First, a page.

On a recent Saturday morning Yhoselyn Andrade stood with a clipboard in hand at the sidelines of the Florida Puerto Rican Parade and Festival in downtown Orlando.
As the parade got underway there were decorative floats and people of all ages wearing clothes, hats and bandanas depicting the blue, red and white of the Puerto Rican flag. The crowd danced to live salsa music and every once in a while someone led the chant of the popular Puerto Rican phrase: “Yo soy Boricua, pa’que tu lo sepas.” (I’m Puerto Rican, so you know.)
Andrade, who works with the civic engagement organization, Mi Familia Vota, was there for a very specific reason.
“Hi. How are you? Have you already registered to vote?,” she asked a man who nodded in affirmation as he walked away from security and onto the festival grounds where stands selling Puerto Rican food beckoned. “Ok. Thank you. Don’t forget to vote!”
In addition to the group Andrade works with, representatives of the Democratic and Republican Parties, as well as elected officials – some of whom are Puerto Rican—were scattered around the festival talking to potential constituents and holding voter registration drives.
The battle to get Puerto Ricans registered to vote is in full swing in Florida, where it’s estimated more than 56,000 people have moved from the island since Hurricane Maria made landfall there on Sept. 20, 2017. Political and civic organizations have been busy registering the newcomers. The influx of Puerto Rican evacuees could amplify central Florida’s role as the “swing part of the swing state,” in what are expected to be closely contested mid-term elections in November.
Event organizers tried to discourage political candidates from campaigning at the parade because Florida Puerto Rican Parade Inc. is a non-profit organization. But that didn’t seem to stop some of them.
Florida Governor Rick Scott, a Republican challenging the Democratic incumbent U.S. Senator Bill Nelson for his seat, walked between floats with a group of supporters holding campaign signs and chanting the campaign slogan “Seguimos Trabajando” (We Continue to Work).
Nelson was there too, marching just behind Scott along with community leaders, war veterans and other dignitaries, but without any campaign signs. Both men have visited Puerto Rico several times since Hurricane Maria. Scott set up welcome centers at airports to help evacuees as they arrived while Nelson has pleaded with the federal government numerous times to provide more help to the island but also to the new arrivals in Florida.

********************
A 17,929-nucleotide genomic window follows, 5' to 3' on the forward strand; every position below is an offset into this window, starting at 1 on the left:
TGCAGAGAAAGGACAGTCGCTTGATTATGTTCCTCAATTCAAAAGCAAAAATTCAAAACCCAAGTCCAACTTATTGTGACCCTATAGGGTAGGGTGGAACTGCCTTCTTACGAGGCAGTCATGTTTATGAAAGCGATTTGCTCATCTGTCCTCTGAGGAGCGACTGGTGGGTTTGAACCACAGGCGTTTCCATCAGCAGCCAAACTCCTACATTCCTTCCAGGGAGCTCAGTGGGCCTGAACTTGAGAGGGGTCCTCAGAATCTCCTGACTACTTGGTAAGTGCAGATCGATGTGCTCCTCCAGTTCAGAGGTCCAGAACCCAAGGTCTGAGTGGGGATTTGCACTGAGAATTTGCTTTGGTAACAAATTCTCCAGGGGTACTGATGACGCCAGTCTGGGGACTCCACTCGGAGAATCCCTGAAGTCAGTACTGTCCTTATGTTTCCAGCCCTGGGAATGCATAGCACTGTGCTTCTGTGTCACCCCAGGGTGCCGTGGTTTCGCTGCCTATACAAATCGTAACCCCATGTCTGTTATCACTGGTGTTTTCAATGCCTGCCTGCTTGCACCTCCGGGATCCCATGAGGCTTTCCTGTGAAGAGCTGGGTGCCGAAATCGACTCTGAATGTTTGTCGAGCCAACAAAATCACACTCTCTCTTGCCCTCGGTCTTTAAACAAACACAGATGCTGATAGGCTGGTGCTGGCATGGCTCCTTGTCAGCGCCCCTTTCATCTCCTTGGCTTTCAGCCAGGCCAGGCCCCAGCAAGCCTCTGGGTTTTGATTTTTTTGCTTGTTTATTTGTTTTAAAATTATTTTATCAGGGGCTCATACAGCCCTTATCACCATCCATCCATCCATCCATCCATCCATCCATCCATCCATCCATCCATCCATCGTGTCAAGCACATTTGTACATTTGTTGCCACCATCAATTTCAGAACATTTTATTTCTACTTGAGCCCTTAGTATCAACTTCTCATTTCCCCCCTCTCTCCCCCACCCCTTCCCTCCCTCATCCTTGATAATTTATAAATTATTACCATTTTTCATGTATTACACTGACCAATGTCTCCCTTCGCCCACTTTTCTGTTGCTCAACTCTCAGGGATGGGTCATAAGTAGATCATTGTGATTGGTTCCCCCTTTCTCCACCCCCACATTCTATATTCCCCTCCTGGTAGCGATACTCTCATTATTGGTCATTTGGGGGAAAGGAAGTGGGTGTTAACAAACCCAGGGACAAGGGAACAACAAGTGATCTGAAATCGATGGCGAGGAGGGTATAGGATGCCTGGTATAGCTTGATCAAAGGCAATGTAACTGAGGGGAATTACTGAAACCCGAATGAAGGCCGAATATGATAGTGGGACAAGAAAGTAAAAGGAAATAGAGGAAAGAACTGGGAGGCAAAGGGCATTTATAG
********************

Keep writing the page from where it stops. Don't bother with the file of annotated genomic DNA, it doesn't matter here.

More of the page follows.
The Puerto Rican diaspora
The Puerto Rican exodus to Florida has steadily accelerated over the past decade due to the island’s financial crisis that created economic hardship for residents of the Caribbean island and United States Territory. After Hurricane Maria hit Puerto Rico as a Category 4 storm, causing more than $100 billion in damages, and leaving residents without electricity and other basic services for months, the flow of people reached record levels.
Six months after the storm, over 135,000 people have migrated from Puerto Rico to states such as Florida, New York, Massachusetts, Connecticut, New Jersey and Pennsylvania with the vast majority, 42 percent, coming to the Sunshine State, according to The Center for Puerto Rican Studies based at the City University of New York (CUNY).
Puerto Ricans are the fastest growing group in Florida —one in five Latinos in the state is Puerto Rican— and political experts say the Puerto Rican vote could be a deciding factor in the upcoming 2018 midterm elections. Because Puerto Ricans are U.S. citizens they qualify to vote in states where they have relocated.
President Donald Trump won Florida by 1 percentage point in 2016 in an election year when Hispanic voter turnout was lower than expected. Puerto Ricans coming from the island are not typically committed to any party, but more often than not they lean Democratic.
Patricia Brigham, president of the League of Women Voters of Florida, said the challenge is to convey that voting should be on the list of priorities at a time when evacuees are facing more pressing issues like finding affordable housing, employment and education for their children.